Lifestyle Fashion

A multidirectional look at the phenomenon of earthquake

In December 1993, CP Rajendran and his wife Kusala, travelled to Desamangalam, near Wadakancherri in Kerala, to assuage the fears of villagers whose lives had been upended by a long procession of aftershocks following a relatively harmless earthquake. Land prices had dipped drastically, men from the village found no suitors, and people had been sleeping in the open for months.

After they arrived in the village, the couple was felicitated on a makeshift platform. Then, just as Rajendran drew the villagers’ attention to the reduced frequency of the aftershocks, advising them to not get too perturbed, the earth, perhaps wryly, rumbled again.

The young, unsure science of earthquake prediction is one of the several subjects examined by the country’s top seismologists in their new book, The Rumbling Earth: The Story of Indian Earthquakes. “As of today, there are no models that can predict the time, place and sizes of future earthquakes. Neither their causative factors nor their interactions are observable, unlike atmospheric processes that can be monitored,” say the authors.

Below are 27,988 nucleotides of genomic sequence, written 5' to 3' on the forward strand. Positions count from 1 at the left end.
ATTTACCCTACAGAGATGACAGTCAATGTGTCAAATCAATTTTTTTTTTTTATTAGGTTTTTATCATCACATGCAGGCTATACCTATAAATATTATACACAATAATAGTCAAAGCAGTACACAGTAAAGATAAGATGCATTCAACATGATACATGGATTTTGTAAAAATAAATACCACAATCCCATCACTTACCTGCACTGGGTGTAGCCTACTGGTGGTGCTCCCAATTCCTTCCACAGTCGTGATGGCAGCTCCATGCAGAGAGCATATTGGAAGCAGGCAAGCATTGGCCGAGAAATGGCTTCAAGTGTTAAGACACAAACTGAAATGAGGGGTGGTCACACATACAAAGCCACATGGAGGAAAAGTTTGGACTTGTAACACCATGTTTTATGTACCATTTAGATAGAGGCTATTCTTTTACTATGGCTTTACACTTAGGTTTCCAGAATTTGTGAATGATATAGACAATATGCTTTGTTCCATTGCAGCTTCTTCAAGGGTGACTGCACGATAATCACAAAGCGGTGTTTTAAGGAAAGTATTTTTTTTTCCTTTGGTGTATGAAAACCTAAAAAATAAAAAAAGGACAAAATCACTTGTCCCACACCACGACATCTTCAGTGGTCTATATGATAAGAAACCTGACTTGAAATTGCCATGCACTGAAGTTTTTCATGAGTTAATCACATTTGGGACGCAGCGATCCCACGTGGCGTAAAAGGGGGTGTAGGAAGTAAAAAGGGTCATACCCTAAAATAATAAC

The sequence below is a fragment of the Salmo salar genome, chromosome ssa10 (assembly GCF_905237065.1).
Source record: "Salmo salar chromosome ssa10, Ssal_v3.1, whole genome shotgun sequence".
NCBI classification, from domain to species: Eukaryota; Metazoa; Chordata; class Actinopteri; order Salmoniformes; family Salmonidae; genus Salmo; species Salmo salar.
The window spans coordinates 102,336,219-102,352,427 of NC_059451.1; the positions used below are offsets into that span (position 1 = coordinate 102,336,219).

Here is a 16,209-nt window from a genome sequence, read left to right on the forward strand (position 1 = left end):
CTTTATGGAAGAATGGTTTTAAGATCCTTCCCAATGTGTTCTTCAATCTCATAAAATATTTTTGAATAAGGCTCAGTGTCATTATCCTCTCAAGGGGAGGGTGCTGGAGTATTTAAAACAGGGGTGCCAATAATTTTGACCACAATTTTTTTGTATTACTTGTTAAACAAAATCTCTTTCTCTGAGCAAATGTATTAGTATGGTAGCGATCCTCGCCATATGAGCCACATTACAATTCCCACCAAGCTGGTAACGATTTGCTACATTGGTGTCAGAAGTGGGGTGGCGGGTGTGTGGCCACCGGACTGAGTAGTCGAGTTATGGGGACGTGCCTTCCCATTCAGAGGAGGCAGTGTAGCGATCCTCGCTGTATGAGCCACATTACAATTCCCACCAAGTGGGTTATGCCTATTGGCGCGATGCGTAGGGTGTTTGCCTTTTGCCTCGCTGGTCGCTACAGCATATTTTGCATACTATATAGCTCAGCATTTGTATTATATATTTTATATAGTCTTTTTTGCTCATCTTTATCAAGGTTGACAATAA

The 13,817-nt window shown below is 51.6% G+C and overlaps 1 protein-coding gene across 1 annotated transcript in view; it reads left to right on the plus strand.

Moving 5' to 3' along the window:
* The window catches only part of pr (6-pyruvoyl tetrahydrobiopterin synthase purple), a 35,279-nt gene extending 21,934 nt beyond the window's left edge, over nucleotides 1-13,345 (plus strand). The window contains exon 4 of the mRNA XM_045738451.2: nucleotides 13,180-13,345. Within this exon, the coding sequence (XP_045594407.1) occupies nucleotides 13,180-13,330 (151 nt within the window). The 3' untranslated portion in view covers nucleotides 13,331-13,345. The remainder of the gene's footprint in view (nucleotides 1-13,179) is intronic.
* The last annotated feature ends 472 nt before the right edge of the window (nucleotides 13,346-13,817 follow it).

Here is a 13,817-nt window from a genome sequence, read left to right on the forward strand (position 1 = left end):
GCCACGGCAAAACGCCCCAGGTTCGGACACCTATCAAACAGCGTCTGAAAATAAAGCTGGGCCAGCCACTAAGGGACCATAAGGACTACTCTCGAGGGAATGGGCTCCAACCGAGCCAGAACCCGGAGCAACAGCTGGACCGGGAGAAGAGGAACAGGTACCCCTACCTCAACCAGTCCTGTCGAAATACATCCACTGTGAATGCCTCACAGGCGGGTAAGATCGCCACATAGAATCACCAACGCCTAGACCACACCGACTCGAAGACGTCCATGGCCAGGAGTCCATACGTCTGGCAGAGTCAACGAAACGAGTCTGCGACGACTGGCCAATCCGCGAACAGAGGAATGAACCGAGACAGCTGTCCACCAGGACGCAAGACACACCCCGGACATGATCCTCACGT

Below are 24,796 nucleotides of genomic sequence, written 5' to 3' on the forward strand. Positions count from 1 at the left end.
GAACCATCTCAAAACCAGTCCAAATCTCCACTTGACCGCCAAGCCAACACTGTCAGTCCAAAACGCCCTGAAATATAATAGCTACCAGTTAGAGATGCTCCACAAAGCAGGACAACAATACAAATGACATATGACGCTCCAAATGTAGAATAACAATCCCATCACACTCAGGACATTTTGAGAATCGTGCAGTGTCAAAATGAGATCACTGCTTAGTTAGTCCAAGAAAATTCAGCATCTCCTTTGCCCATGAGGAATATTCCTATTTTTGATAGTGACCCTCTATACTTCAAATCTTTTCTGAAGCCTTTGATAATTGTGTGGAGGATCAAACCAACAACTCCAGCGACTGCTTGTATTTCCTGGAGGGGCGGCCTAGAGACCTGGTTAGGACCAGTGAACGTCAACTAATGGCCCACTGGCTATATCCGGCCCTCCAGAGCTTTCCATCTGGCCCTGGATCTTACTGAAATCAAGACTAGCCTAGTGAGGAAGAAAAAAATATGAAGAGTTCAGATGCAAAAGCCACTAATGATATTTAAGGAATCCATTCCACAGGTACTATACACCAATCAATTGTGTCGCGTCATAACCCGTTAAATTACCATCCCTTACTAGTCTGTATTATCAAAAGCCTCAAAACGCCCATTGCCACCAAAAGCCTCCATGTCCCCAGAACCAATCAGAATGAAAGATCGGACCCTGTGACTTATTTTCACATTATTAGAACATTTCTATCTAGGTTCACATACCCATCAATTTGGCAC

The mercurial nature of earthquakes is perhaps best illustrated by the Parkfield Experiment of 1993, for which hundreds of geologists besieged the little town in California. Situated on the San Andreas fault, one of the world’s largest faults, Parkfield had experienced a 22-year regularity of moderate earthquakes since 1857, and was the site of an earthquake prediction experiment led by the United States Geological Survey. But nothing of note happened that year. Instead, the earthquake arrived 11 years later in 2004.

The Rajendrans, who discovered their shared passion for Earth sciences in the late 1980s while pursuing their post-doctoral studies in Charleston, US, have an intimate familiarity with the earth and its major upheavals. In The Rumbling Earth, they tell their story unselfconsciously, at a brisk pace, toggling between mole’s-eye views of the elemental forces of nature at work under our feet, and through paleoseismology, which reconstructs the history of earthquake activity before instrumental recording began, unravelling evidence of ancient tumults that could portend future seismic hazards.

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